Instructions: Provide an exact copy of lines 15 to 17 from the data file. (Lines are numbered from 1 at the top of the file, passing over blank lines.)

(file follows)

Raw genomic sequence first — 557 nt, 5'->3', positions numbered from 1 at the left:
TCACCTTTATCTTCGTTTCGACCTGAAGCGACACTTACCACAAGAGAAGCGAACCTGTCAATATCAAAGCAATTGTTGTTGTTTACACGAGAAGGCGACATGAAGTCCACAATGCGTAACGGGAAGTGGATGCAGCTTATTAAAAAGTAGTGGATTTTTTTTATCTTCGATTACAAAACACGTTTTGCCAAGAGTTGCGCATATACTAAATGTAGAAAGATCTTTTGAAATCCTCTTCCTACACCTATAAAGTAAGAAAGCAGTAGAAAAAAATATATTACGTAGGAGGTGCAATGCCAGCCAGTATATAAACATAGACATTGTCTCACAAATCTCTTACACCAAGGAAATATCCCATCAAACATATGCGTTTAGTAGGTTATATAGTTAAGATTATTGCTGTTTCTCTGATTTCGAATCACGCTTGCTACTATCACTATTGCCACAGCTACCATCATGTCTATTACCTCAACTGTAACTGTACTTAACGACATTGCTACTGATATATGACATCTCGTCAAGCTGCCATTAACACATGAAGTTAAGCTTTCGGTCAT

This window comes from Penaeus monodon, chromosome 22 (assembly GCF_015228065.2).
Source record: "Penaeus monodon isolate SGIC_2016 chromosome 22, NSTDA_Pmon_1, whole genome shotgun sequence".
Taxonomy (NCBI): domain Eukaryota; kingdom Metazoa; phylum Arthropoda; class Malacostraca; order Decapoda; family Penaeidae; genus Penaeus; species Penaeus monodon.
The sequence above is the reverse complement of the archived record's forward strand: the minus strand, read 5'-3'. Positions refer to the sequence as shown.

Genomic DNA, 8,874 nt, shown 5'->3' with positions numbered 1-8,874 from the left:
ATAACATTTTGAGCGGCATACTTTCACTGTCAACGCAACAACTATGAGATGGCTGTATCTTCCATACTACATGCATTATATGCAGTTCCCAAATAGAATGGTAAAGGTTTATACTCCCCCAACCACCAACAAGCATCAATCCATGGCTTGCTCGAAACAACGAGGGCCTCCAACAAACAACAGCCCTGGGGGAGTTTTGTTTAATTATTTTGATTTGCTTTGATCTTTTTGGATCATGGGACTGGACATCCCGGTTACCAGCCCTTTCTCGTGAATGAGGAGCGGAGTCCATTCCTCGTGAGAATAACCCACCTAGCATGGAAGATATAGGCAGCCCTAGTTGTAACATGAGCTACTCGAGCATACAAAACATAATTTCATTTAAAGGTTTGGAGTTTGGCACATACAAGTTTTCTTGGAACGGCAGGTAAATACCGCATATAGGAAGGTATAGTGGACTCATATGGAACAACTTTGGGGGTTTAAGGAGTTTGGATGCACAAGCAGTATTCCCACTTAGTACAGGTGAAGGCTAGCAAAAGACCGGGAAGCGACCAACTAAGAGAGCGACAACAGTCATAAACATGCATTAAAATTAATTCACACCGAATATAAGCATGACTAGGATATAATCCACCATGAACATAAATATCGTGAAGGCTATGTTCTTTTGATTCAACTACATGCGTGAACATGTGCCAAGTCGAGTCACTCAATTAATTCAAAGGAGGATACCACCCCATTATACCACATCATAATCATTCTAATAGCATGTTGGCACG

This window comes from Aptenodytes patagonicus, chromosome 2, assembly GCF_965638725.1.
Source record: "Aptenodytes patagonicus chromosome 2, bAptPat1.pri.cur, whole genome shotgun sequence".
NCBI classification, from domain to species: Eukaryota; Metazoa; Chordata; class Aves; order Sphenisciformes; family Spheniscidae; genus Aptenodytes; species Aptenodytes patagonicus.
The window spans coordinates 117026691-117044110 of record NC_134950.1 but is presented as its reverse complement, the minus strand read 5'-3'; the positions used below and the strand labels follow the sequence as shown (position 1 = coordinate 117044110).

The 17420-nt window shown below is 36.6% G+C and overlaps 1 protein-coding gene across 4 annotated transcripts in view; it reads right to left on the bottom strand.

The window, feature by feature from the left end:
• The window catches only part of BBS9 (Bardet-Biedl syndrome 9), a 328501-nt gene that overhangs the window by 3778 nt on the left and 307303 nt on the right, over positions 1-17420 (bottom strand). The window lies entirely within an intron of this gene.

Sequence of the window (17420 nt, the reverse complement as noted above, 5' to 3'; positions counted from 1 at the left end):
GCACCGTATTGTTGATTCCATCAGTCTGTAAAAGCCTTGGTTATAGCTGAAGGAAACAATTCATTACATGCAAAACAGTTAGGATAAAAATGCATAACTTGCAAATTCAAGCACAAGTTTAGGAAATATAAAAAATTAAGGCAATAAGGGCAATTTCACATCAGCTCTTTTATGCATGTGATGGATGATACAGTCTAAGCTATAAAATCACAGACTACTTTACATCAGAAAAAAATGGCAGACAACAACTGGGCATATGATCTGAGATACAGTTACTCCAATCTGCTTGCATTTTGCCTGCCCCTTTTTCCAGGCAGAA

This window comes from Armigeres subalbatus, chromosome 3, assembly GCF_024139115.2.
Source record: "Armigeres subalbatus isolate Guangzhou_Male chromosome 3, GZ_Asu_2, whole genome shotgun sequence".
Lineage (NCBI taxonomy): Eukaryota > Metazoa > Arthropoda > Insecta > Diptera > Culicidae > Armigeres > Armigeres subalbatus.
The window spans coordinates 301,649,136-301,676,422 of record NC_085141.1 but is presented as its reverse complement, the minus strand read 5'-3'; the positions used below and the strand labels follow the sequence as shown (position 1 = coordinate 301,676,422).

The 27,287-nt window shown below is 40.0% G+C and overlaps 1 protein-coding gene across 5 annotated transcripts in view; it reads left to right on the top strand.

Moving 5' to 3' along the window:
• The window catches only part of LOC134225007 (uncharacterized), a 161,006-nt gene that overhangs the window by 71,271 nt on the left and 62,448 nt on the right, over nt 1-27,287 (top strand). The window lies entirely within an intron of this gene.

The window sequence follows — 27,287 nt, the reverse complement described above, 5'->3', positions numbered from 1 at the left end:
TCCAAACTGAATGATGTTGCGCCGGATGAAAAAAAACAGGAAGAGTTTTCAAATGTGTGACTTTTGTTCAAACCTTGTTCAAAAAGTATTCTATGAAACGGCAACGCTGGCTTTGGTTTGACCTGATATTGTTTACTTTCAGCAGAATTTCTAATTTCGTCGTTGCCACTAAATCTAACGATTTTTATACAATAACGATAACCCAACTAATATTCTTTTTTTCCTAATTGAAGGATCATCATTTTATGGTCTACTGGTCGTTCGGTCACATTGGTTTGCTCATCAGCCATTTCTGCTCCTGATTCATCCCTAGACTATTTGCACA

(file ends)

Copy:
• The window catches only part of BBS9 (Bardet-Biedl syndrome 9), a 328501-nt gene that overhangs the window by 3778 nt on the left and 307303 nt on the right, over positions 1-17420 (bottom strand). The window lies entirely within an intron of this gene.

Sequence of the window (17420 nt, the reverse complement as noted above, 5' to 3'; positions counted from 1 at the left end):
GCACCGTATTGTTGATTCCATCAGTCTGTAAAAGCCTTGGTTATAGCTGAAGGAAACAATTCATTACATGCAAAACAGTTAGGATAAAAATGCATAACTTGCAAATTCAAGCACAAGTTTAGGAAATATAAAAAATTAAGGCAATAAGGGCAATTTCACATCAGCTCTTTTATGCATGTGATGGATGATACAGTCTAAGCTATAAAATCACAGACTACTTTACATCAGAAAAAAATGGCAGACAACAACTGGGCATATGATCTGAGATACAGTTACTCCAATCTGCTTGCATTTTGCCTGCCCCTTTTTCCAGGCAGAA